The Government is also considering whether to implement exemptions for certain internal reorganisations, Scots law share pledges and public bodies – however, before deciding to do so, it will undergo a feasibility assessment to better understand whether such exemptions can be designed in a way that does not “compromise the integrity of the NSI Act”.

The Government notes that the implementation of any such exemption will likely be achieved through legislation to be introduced in Autumn 2024 (subject to the UK parliamentary timetable).

Improving the operation of the NSI Act system (including the online notification service)

The Government has also acknowledged the feedback received for improvements that can be made to the notification process itself, with 19% of respondents seeking greater transparency and engagement from the Investment Security Unit (the “ISU”) during the course of substantive reviews. The Government has noted it will consider further such improvements to the notification process based on the feedback received although it has ruled out making any further changes to the notification form itself for the time being.

Respondents also flagged some of the technical issues encountered with the Government’s online notification portal, in particular the issue of a “firewall” block that prevents users from entering certain text within the online form. The ISU has stated it is aware of this issue and will continue to make improvements to the notification system.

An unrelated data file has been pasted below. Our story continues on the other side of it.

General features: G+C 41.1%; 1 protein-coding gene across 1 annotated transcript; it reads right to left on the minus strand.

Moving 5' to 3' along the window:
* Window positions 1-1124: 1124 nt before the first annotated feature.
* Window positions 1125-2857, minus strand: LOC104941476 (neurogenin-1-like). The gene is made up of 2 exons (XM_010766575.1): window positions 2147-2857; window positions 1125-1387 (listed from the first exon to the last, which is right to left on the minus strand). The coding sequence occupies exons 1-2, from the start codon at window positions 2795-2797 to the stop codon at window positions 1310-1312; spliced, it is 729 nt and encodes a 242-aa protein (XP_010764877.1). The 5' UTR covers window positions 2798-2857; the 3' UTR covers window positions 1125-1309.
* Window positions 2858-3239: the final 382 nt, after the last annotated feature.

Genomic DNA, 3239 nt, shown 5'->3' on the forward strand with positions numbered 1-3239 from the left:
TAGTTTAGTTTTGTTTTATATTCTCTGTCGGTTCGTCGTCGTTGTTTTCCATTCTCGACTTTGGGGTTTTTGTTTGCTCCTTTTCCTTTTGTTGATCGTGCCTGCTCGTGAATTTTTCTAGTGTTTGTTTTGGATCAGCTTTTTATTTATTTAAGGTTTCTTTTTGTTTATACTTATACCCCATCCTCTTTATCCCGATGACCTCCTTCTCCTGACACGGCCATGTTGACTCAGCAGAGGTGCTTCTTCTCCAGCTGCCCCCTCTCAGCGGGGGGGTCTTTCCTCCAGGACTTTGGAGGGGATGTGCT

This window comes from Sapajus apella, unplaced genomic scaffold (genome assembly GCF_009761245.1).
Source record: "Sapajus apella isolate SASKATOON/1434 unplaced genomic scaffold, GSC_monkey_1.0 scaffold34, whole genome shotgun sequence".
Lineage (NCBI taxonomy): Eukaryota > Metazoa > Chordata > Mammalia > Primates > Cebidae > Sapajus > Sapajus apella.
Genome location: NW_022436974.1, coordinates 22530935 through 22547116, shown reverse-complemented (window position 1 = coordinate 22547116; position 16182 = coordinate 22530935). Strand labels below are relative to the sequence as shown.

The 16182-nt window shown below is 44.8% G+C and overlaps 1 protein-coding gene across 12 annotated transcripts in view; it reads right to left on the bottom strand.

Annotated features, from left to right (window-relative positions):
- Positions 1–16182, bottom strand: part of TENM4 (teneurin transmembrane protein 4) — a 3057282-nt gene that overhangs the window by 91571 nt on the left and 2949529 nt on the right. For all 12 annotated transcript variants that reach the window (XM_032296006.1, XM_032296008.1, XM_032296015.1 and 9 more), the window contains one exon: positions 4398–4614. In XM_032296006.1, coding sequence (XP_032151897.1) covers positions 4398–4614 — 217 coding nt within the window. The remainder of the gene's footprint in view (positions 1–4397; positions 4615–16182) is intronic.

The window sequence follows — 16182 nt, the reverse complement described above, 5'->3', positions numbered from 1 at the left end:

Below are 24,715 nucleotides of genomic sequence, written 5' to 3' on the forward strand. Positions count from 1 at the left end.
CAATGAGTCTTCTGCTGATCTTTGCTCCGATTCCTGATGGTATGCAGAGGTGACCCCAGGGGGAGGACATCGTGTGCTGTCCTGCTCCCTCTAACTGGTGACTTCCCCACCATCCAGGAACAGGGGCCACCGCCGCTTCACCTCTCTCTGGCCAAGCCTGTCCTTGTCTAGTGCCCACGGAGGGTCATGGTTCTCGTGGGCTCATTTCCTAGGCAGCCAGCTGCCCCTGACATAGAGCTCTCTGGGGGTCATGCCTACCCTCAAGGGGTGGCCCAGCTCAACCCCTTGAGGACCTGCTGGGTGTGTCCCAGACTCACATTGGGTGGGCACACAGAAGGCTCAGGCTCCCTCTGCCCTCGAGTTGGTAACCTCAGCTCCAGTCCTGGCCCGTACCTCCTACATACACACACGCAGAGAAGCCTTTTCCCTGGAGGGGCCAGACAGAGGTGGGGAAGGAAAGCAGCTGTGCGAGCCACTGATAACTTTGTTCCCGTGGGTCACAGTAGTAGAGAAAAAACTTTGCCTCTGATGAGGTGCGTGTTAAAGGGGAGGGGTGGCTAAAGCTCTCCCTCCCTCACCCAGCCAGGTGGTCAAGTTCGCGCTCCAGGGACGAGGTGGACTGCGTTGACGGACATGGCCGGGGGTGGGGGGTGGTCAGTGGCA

Overall, the UK Government considers that the NSI Act is working well but intends to ensure that its foreign investment review regime anticipates future national security risks in a proportionate way, that both encourages investment and also allows for more agile scrutiny of sensitive transactions. We will monitor developments from the UK Government and post further blog with updates.


Samantha Mobley is a partner in the Competition, Trade and Foreign Investment department of Baker & McKenzie’s London office. She headed Baker McKenzie’s Global Antitrust and Competition Group, a team of over 300 competition and antitrust specialists worldwide for six years and is currently a leader in our Global Foreign Investment Practice. Samantha has significant experience of advising on complex multi-jurisdictional mergers and has a strong understanding of the importance of working effectively and strategically with global regulators. In addition to antitrust and merger control, she advises on the implications of foreign direct investment rules for cross-border transactions. On foreign investment matters, she works closely with our Tier 1 trade team, given their export control national security expertise. Samantha is ranked as an Eminent Practitioner for competition law, Chambers & Partners 2023.